You can apply for regularisation - retrospective approval for work already carried out without consent - from a local authority BCB only.
Only work carried out after 11 November 1985 can be approved in this way.
The purpose of Building Regulation 18 (Unauthorised Building Work) is to enable
homeowners and others to submit applications for Building Regulation approval after
unauthorised work or a material change of use of a building has been carried out.
Typical circumstances may be where a builder or an owner (previous or present) did not
seek the relevant building regulation approval prior to works commencing. It is not
intended that this power should replace or detract from the enforcement powers already
available to Building Control, e.g., when an offence is perhaps more consciously created.
An application for a Regularisation Certificate can only be made where Building Control can
be satisfied that:
- Work commenced on or after 11th November 1985 and;
- The work required an application to be made in respect of Building Regulations; and,
- The person who carried out the unauthorised work did not deposit plans or give such notice.
- The applicant should complete the application form and include the relevant charge,
together with the following:
- Duplicate plans of the unauthorised work; and,
- Plans showing any additional work required to be carried out to ensure that the
unauthorised work complies with the Building Regulations which were in force at that time.
A regularisation charge is payable at the time the application is deposited with Building
Control. Details of the charges are contained in the Building Control Charges Guidance Notes
The charge can be calculated by multiplying the Building Notice charge [Building Control
Charges Guidance Notes (BC02)] by 140%, VAT is not payable on this charge.
For advice on calculations of the Regularisation Fee, please Contact Building Control
Exposing the work
An application for a Regularisation Certificate will, in most cases, relate to completed work.
However - in order to assess whether compliance with the regulation has been achieved
Building Control is empowered to require the applicant to uncover work where necessary and the applicant must be willing to comply with all such reasonable requests. Use of the power,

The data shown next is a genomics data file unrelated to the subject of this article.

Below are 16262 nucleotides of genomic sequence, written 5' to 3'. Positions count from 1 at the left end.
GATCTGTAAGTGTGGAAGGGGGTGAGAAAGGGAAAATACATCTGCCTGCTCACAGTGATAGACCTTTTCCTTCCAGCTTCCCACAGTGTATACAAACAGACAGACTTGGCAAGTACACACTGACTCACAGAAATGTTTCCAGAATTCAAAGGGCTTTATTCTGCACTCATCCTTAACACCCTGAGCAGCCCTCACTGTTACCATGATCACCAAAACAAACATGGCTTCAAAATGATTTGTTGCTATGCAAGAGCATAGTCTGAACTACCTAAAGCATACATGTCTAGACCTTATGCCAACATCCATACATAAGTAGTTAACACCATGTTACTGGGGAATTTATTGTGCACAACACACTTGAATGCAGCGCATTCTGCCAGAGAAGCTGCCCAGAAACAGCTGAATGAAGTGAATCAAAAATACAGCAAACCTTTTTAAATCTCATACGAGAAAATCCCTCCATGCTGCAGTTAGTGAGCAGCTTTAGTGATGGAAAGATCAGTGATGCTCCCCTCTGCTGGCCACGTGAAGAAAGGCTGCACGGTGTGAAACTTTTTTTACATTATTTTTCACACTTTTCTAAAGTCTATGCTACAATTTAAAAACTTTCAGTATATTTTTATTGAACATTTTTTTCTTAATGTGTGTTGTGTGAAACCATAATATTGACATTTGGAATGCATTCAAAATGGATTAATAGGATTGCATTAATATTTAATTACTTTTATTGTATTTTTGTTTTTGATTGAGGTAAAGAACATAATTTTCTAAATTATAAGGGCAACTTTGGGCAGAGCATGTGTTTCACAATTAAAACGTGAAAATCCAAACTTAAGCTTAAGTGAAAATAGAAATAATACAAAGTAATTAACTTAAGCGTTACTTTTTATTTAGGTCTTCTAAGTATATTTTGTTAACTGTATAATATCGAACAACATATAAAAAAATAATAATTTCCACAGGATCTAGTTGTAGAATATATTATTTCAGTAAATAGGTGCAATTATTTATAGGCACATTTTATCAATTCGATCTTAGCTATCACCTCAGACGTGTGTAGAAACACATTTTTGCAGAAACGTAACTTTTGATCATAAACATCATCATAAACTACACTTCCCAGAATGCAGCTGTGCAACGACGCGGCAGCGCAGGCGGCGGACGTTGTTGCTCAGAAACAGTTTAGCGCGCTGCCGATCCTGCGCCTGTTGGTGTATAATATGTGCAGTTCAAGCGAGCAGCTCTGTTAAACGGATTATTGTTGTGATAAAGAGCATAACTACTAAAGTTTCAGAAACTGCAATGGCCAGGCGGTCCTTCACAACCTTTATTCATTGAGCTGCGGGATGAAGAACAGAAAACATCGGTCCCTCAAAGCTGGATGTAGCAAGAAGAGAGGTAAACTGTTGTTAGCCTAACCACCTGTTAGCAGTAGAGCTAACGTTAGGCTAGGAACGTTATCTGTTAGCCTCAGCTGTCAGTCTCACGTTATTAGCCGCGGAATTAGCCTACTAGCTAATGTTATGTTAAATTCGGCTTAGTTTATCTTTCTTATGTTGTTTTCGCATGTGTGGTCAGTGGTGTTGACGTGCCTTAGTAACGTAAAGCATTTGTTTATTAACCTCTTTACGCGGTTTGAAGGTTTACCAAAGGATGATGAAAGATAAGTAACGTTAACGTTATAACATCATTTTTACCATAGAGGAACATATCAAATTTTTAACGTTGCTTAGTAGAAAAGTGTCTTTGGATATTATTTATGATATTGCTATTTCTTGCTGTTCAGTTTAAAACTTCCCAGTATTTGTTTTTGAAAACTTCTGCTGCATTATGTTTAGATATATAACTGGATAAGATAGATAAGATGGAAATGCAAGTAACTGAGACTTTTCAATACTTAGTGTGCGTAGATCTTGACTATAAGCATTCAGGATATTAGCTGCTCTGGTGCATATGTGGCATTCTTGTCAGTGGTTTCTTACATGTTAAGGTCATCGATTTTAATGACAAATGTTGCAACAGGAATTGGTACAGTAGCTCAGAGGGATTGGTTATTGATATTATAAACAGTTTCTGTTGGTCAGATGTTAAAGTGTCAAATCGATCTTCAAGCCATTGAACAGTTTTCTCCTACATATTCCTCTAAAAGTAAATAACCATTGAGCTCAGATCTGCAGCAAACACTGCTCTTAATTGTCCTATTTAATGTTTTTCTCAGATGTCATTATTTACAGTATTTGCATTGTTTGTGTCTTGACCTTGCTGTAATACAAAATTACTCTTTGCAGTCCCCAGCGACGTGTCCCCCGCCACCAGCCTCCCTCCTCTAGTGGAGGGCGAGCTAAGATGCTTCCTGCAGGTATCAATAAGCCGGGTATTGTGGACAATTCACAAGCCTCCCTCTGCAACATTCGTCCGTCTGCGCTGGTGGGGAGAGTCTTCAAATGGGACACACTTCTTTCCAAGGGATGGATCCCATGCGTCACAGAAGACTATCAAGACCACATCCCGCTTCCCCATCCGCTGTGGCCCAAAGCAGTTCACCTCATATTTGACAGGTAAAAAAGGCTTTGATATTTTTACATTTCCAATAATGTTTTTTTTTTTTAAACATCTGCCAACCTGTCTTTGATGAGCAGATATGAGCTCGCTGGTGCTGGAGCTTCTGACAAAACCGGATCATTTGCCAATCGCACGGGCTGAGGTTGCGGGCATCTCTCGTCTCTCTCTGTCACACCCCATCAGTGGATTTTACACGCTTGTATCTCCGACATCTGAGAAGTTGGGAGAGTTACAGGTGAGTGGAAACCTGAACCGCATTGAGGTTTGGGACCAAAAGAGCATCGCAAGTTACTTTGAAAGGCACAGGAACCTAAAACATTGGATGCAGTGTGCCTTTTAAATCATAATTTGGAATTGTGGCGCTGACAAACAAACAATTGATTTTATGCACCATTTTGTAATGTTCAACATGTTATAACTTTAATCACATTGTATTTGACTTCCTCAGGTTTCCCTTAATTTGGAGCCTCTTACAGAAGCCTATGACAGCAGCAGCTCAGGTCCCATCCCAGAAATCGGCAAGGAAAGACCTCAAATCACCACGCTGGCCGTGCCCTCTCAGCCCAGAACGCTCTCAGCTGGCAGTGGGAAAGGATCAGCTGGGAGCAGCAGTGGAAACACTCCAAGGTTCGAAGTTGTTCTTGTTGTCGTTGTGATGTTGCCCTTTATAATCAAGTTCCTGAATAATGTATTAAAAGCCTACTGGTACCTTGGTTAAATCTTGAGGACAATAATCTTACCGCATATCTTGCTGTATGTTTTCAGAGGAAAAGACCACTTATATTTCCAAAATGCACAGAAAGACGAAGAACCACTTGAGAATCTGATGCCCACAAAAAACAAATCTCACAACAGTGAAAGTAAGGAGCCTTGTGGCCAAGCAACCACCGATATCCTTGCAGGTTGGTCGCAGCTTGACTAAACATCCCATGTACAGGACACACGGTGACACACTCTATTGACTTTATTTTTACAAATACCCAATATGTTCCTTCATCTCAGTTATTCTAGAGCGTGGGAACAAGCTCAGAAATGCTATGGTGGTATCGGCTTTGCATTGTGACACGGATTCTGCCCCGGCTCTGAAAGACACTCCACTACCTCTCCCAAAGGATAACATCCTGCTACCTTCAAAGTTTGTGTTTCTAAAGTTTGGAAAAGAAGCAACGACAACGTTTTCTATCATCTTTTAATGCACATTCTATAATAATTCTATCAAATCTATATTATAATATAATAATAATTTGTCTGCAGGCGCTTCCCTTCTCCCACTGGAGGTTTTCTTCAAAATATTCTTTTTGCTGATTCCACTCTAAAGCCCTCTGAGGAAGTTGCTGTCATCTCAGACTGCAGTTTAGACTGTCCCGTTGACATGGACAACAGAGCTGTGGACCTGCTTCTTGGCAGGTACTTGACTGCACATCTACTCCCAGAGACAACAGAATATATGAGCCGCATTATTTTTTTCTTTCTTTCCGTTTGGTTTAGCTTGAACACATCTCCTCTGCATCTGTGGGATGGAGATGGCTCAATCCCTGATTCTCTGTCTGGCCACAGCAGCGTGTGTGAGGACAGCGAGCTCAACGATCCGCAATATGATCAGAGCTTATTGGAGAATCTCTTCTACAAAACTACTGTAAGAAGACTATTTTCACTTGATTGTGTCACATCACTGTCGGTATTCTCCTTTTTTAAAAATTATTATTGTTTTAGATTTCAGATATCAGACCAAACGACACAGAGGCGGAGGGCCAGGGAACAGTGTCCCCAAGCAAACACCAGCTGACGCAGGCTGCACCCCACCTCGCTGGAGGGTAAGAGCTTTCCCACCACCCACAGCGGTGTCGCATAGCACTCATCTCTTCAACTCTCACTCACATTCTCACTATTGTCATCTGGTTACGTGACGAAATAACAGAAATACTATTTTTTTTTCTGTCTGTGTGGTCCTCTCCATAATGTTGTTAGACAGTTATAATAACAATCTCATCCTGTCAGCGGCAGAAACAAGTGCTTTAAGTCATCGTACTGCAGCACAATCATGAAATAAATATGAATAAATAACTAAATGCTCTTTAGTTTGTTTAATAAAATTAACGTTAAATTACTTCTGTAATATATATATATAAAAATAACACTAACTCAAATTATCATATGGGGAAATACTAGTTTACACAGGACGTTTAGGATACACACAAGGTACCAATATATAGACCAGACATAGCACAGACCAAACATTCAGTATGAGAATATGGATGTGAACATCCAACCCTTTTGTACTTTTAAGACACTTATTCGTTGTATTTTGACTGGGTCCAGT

therefore, assumes a reasonable level of co-operation between the applicants and Building
It is the responsibility of the applicant to carry out any reasonable actions in connection with
the work, where requested by Building Control. If an applicant is unwilling to comply with
any reasonable request, they run the risk that Building Control will be unable to judge
whether the work satisfies the applicable regulations.
Examples of requests that may be made by Building Control to determine compliance:
- Exposure of foundations and/or other elements of structure e.g. steel beams, floor joists,
etc. / exposure or testing of drains
- Calculations or other details to prove that the structural work is satisfactory
- Other details or specifications as considered where appropriate e.g., photographic evidence
of the works taken at the time of construction.
- Building Control may, conclude that the work satisfies the requirements of the Building
Regulations, in such a case we may issue a Regularisation Certificate. Or...
- Building Control may notify the applicant that specified work will need to
be carried out so that the work complies with the Building Regulations. When this work has
been carried out, a Regularisation Certificate may then be issued. Or ...
- The third possibility is that Building Control may find that they cannot determine (or cannot
determine without unreasonable cost or disruption to the applicant) what additional work
would be required in order to comply with the Building Regulations. In such circumstances
the Regularisation Charge is not refundable as Building Control will have incurred costs in
considering the application.
A Regularisation Certificate shall be evidence (but not conclusive evidence) that the relevant
requirements specified in the certificate have been compiled with and does not in any way
imply that any permissions required under the Town and Country Planning Act have been
granted. The regularisation application will be recorded against the property and its status
i.e., whether a regularisation certificate has been issued, will be revealed during the local
search process when the property is sold.
Guidance notes for completing the regularisation application
Updated April 2021